“The superheated liquid wants to boil, but it’s held above its boiling point,” Cushman explains. At the right temperature and pressure, electrons and photons shouldn’t have enough mass to create bubbles. WIMPs will. If WIMPs shoot through the scorching liquid, their mass should start the liquidbubbling, revealing dark matter.

Lights, Camera, Axion! While there are lots of WIMP hunters, only one group is seriously looking for axions, the other main dark matter candidate. Like WIMPs, physicists predict that axions will interact very weakly with other matter. But researchers might be able to see them in a microwave-magnetic field with very sensitive electronics. At least, that’s what the Axion Dark Matter Experiment (ADMX) is betting on. They’re trying to find the right conditions for converting axions into light waves at a lab in California. This all happens in a super-cooled cylinder too, to prevent normal vibrations from getting in theway.

Smashy-smashy Switching on in Switzerland next year with an impressive 13 trillion electron volts of energy, all aimed at orchestrating atom collisions, the Large Hadron Collider (LHC) will potentially recreate conditions similar to those following the Big Bang. Theorists predict that all this smashing could create dark matter and more: a whole cornucopia of particles that make theoretical physicists’ hearts pitter-patter. The LHC “could turn into a dark matter factory,” Baer explains.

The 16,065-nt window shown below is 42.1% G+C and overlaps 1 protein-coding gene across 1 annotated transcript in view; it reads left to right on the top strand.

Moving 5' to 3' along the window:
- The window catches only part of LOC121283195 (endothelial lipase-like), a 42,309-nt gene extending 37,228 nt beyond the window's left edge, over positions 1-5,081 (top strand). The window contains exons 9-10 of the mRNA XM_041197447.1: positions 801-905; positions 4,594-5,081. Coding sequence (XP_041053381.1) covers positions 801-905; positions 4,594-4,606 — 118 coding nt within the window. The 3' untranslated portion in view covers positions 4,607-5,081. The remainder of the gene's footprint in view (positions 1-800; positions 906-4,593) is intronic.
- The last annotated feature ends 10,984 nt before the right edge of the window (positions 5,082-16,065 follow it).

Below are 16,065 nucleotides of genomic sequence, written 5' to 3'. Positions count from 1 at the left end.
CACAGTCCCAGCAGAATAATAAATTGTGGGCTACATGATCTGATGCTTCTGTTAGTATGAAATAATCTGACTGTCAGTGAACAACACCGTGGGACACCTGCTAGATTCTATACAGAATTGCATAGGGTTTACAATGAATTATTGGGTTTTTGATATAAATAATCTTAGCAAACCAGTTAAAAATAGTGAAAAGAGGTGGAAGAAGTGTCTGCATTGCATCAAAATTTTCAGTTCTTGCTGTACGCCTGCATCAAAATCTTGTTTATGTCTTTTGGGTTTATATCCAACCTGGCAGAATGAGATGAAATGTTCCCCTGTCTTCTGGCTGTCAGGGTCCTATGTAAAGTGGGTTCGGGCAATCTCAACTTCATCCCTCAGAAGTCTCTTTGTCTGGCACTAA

Ice, ice... maybe? Not all terrestrial efforts are focused on direct dark matter detection. Some, like the IceCube Neutrino Detector at the South Pole, are trying to catch dark matter products—like neutrinos (itty-bitty, highenergy particles)—on the move. The dark matter connection? One route to neutrinos may be WIMP annihilation in the Sun or Earth’s core. Because they’re so small, catching neutrinos is tricky but probably not impossible. Occasional collisions between neutrinos and ice create a particle called a muon that gives off a slight blue light.

And there’s plenty of ice at the South Pole. Scientists there are turning an entire cubic kilometer of ice into a giant neutrino “telescope” by drilling thousands of holes deep into the clear ice and planting round photomultiplier tube sensors to capture light from ice-neutrino fender-benders. IceCube is scheduled for completion by 2011.

See the related magazine article: 7. Dark Matters